The political and social conflicts that took place in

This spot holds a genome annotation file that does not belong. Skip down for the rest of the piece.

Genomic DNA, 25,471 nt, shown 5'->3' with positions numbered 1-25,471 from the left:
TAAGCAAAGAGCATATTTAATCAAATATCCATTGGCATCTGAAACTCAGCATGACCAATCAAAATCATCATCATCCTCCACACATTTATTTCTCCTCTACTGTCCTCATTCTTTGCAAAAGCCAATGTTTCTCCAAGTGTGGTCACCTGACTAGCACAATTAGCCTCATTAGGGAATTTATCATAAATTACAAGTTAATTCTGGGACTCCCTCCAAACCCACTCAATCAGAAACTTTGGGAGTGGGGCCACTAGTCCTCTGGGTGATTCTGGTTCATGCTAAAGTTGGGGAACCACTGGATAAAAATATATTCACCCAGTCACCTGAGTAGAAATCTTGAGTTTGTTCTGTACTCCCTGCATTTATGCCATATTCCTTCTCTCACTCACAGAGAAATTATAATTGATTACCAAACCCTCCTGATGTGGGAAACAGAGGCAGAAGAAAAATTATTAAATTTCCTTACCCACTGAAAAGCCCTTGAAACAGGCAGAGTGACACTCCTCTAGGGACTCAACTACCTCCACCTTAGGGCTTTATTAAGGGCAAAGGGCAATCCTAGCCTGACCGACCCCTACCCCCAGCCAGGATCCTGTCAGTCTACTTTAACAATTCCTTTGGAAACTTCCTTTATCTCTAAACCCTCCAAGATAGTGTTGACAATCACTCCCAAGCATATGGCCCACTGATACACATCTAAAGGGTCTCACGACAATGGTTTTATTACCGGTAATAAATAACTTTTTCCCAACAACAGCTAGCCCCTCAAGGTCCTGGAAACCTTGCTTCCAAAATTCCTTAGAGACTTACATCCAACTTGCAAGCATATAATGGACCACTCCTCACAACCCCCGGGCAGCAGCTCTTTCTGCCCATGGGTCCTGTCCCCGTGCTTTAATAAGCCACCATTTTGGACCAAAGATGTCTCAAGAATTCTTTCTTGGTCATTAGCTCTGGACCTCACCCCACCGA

The Mexican Revolution became one of the most vicious political and social conflicts that took place in Mexico during the early 1900s. The amount of “back-stabbing (quite literally) that occurred between the main politicians who consisted of Porfirio Díaz, Francisco Madero, Victoriano Huerta, Venustiano Carranza, is what kept me engaged while learning about the revolution. All of the mayhem started when in November of 1910, the people of Mexico and its government had a cry for help to overthrow the thirty year dictatorship of Porfirio Díaz. The outcome was a country that nearly divided itself because of one man’s structure of government, Mexico’s society, economy, and government was never the same. My inevitable question is: Why didn’t the people of Mexico stand up to its own government earlier? Why did it take them 30 years to surpass the Revolution? And in the end, was this Revolution a good thing to happen to Mexico?When then eventual Revolution erupted, the president at the the time was Porfirio Díaz. Díaz, elected in 1877, said while under oath that he shall resign in 1880, but to everybody’s surprise, stayed in office and continued to be re-elected until 1910 (the Porfiriato time). He claimed that staying in office for thirty years past his initial term was justified because he brought “stability” to Mexico. Ironically, he seemed to be the only person who was able to come to that conclusion. One of  the main reasons for his lengthened term was the request to further industrialize Mexico by its allies, the United States and Britain. Consequently, instead of putting the people of Mexico first, his policies revolved around the importance of accommodating to the foreign allies, which, naturally angered the people of Mexico. Alongside these policies, there was even more controversy with the land policies Díaz idealized.  He passed a law allowing small and private investors to survey the land, which gave them control of more than 20% of Mexico’s land. The new policies expanded the hacienda field, which displaced many of the squatters who were inhabiting those areas. At the end of Porfiriato, approximately 95% of ALL villagers lost their land. The uprise of sugar plantations and haciendas triggered peasant protests against the Díaz regime, which were a major factor in the initiation and outcomes of the Mexican Revolution. Early in 1910, a man half of Diaz’s age coming from a landowning, rich family expressed his ideas to overthrow Porfirios presidency in the upcoming election. His name was Francisco Madero, who founded the Anti-Reelectionist Party (A Mexican political coalition that attempted to replace the dictatorship of Porfirio Díaz with a liberal democracy) Madero and Diaz shared similar ideologies, but unlike Diaz, Madero wished for the ‘Elites’ to help alongside the president. Porfirio thought that he had this election in the pocket like the previous seven, contrary to his beliefs, Madero campaigned and did it in such a way that was extremely effective. In fact, Diaz was in such disbelief that he sentenced Francisco Madero and 5,000 members of the Anti-Reelectionist movement to jail until he ultimately won the election. Madero’s father had a huge influence on the state governor at the time, which allowed Francisco to get a posted bond and on October 7 1910, galloped away from jail on a horse. Following his ‘escape’, he took shelter with supporters of his party in a nearby village. His sympathizers helped smuggle Madero over the United States border in an act to get the presidency back into his hands.  After crossing the U.S border, he found himself in San Antonio, Texas, and quickly announced his Plan of San Luis Potosí, briefly translated to “letter from jail.”

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